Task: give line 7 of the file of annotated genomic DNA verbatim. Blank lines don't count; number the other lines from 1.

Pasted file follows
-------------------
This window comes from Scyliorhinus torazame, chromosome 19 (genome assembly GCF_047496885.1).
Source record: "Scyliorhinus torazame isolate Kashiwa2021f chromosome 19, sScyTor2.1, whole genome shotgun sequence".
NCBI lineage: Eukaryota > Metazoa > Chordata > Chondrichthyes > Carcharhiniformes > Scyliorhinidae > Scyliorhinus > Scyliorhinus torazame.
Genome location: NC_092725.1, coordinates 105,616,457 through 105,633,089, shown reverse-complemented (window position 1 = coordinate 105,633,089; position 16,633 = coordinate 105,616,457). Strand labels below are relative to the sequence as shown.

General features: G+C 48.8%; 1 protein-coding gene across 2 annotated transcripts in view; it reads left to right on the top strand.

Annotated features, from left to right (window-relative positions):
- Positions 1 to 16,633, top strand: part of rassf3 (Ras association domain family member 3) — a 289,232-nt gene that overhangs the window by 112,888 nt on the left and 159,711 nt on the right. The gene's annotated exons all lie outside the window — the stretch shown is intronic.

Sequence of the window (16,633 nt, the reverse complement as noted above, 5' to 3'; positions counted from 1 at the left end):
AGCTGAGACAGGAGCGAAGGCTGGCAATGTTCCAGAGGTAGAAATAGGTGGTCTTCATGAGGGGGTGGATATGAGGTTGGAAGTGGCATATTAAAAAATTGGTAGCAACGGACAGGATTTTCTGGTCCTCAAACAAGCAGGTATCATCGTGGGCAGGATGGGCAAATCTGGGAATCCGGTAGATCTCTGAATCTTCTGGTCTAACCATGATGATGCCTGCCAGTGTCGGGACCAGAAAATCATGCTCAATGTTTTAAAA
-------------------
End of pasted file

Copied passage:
- Positions 1 to 16,633, top strand: part of rassf3 (Ras association domain family member 3) — a 289,232-nt gene that overhangs the window by 112,888 nt on the left and 159,711 nt on the right. The gene's annotated exons all lie outside the window — the stretch shown is intronic.